Session Description: When learning new skills, we are often told, “Making mistakes is essential to learning.” However, when it comes down to it, most case presentations, conferences, papers, and books describe successful cases, either illustrating prototypical responses to designated protocols, or highlighting the skills of the practitioner in pulling off a last-minute success.    If it is true that “failures” provide the best opportunity to learn, it makes sense to carefully examine cases that do not go well. In that spirit, we propose a symposium focusing on treatment failures and what we can learn from them. Experienced clinicians will present bio- and neurofeedback cases that went wrong. Each will discuss why they think it went badly, how they managed, and what they and the audience can learn from it.     This symposium has two primary goals. First, to acknowledge that change is complex and not always predictable, even with “objective” data. Applied psychophysiology reinforces the belief that there is a strong causal relation between objectively-collected data and change. This is clearly inaccurate, primarily because change is much more complex than even our most sophisticated abilities to collect data and provide feedback. It is useful to investigate cases in which treatment is done well but outcomes are still poor.    The second goal of this symposium is for experienced practitioners to model a constructive response to treatment failure, including self care. We focus on what we, as therapists, can do to take care of ourselves when we make a mistake or when treatment is simply not working despite our best efforts. Audience members, regardless of their skill level, will benefit from experienced and admired members of our community discussing their own response to treatment failures. How we, as professionals, respond to problematic outcomes has vital implications for the effectiveness and longevity of our field.

PRESENTER BIO(s): Saul Rosenthal, PhD, BFB, BCN, BCB-HRV is a developmental and clinical psychologist in the Boston area. Over the past twenty years he has built expertise in integrating approaches to health, primarily drawing from Cognitive Behavioral Therapy, Mindfulness, Motivational Interviewing, Biofeedback and Neurofeedback. He works with patients across the lifespan to help them manage persistent health issues. Dr. Rosenthal has also worked in a variety of medical and community health educational settings, including serving as Training Director and Biofeedback Coordinator of Behavioral Medicine at the Cambridge Health Alliance, Harvard Medical School. He also oversaw the biofeedback and training programs in the Primary Care Behavioral Health service at the Edith Nourse Rogers Veterans Medical Center. In addition to his clinical work, Dr. Rosenthal presents to a wide variety of audiences on topics related to biofeedback and applied psychophysiology. He is also involved in training, supervision and biofeedback mentoring.

Inna Khazan, PhD, BCB is a faculty member at Harvard Medical School and a clinical psychologist specializing in health psychology and performance excellence training using biofeedback and mindfulness-based approaches. Dr. Khazan is recognized as a pioneer in the area of mindfulness-based biofeedback. She teaches nationally and internationally, including at institutions such as the US Navy Special Warfare, US Army Special Forces, and the Stuttgart Opera and Ballet Company. Dr. Khazan is a member of the board of directors for the Institute for Meditation and Psychotherapy (IMP), Association for Applied Psychophysiology and Biofeedback (AAPB), and Biofeedback Certification International Alliance (BCIA), where she is currently chair elect. Dr. Khazan is the author of numerous journal articles and 2 books: Clinical Handbook of Biofeedback: A Step-by-Step Guide to Training and Practice with Mindfulness and Biofeedback and Mindfulness in Everyday Life: practical solutions for improving your health and performance.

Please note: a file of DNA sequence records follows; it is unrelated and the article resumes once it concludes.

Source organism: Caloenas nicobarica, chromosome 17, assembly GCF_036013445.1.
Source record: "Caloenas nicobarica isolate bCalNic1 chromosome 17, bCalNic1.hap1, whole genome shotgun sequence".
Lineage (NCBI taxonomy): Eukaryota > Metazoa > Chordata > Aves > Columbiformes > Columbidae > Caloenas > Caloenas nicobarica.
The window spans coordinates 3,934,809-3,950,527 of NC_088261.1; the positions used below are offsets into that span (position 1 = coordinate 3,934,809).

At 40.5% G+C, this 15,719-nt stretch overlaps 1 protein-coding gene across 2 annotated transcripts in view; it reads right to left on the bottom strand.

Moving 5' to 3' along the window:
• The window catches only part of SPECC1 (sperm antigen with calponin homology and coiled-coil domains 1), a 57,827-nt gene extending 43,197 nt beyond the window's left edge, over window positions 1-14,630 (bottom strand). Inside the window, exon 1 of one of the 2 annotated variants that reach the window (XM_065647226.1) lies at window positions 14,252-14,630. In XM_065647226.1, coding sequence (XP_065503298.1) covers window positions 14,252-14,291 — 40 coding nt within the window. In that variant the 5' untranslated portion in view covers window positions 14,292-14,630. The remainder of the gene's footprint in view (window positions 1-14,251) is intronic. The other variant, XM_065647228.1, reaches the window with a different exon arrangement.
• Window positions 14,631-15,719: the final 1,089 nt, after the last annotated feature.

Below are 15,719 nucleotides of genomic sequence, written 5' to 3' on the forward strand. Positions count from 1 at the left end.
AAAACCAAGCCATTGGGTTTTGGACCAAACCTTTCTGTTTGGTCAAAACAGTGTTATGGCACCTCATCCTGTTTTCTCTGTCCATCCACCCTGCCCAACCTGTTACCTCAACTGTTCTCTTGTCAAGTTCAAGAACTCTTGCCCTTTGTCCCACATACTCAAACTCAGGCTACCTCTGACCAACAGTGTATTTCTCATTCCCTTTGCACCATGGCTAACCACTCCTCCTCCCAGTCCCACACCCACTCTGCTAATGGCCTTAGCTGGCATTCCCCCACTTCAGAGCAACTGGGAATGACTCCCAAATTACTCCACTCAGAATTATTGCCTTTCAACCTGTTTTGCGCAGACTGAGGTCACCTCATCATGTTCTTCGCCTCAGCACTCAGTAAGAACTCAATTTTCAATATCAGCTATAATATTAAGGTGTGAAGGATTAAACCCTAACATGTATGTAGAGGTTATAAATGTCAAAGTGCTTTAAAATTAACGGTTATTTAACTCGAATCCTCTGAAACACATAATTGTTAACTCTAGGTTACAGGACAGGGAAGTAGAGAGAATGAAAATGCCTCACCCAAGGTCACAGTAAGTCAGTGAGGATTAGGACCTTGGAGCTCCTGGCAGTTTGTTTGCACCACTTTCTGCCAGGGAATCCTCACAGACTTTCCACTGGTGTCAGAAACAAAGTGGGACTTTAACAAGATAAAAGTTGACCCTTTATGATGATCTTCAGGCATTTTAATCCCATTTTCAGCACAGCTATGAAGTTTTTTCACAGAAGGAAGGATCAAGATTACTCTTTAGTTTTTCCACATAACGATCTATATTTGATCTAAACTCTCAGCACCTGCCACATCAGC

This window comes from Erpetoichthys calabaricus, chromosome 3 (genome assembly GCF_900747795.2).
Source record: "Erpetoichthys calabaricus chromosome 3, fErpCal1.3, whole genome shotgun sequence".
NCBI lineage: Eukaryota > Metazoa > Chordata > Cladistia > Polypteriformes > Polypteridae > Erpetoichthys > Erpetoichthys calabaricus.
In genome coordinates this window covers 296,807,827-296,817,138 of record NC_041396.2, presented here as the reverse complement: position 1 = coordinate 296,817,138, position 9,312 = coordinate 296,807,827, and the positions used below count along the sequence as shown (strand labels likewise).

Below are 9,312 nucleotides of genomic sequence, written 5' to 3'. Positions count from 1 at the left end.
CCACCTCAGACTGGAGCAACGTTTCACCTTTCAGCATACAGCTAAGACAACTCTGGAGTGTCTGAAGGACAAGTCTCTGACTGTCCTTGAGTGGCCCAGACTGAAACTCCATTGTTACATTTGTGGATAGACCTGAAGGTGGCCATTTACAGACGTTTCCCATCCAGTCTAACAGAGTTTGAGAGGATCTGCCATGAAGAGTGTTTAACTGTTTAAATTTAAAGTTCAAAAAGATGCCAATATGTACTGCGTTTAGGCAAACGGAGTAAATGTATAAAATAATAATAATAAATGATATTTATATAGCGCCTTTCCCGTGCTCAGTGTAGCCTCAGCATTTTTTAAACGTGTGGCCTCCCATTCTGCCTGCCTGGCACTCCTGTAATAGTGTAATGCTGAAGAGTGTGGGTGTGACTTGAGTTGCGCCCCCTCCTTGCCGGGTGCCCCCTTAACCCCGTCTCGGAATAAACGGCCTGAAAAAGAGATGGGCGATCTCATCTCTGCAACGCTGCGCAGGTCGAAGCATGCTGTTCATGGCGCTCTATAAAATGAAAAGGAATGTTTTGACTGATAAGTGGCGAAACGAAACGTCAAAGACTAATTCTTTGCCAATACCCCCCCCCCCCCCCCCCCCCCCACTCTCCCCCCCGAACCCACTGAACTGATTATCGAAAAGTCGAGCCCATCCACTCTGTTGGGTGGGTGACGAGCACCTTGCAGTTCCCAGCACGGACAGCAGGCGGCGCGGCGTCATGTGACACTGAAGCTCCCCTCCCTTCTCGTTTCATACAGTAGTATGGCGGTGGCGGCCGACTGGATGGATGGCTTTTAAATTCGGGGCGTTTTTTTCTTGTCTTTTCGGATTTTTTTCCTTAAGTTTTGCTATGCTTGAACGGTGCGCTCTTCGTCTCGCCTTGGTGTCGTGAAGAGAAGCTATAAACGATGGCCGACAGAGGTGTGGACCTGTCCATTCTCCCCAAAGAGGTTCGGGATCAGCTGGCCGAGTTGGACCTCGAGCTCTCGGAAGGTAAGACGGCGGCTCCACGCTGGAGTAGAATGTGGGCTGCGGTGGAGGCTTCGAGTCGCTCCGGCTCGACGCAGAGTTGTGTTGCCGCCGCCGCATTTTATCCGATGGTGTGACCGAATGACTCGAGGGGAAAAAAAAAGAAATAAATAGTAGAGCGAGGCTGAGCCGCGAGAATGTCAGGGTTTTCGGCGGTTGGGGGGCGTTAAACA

Dr. Benore received his PhD in Clinical Psychology from Bowling Green State University, with a focus on Child Psychology and Behavioral Medicine. He completed a residency at the Kennedy Krieger Institute, Johns Hopkins University School of Medicine, and a fellowship at the Cleveland Clinic. He is the current Head of the Center for Pediatric Behavioral Health at the Cleveland Clinic. Dr. Benore’s clinical and research focus is on pain and sleep in children—predominately focusing on how biobehavioral factors influence pain perception and daily functioning. He is board certified in Child and Adolescent Psychology by the American Board of Professional Psychology. He is also board certified in biofeedback and is the current President of the Association for Applied Psychophysiology and Biofeedback.

Angelika Sadar is a licensed psychologist who is board certified in Neurofeedback and Heart Rate Variability. She has been in private practice in the greater Philadelphia area since 1985. She is a treatment coordinator at Sadar Psychological and a nationally recognized speaker providing education and offering training to other professionals in neurofeedback, biofeedback, and hypnosis. She is the Executive Director of the Northeast Region Biofeedback Society and is on the board of the Association of Applied Psychophysiology and Biofeedback. 

Learning Objectives:

  • Recognize the practitioner, client, and treatment factors that contribute to poor treatment outcome.
  • Explain the importance of looking beyond the data to treat the patient.
  • Discuss the use of self compassion by the practitioner to cope with poor treatment outcomes, and reduce burnout and empathy fatigue.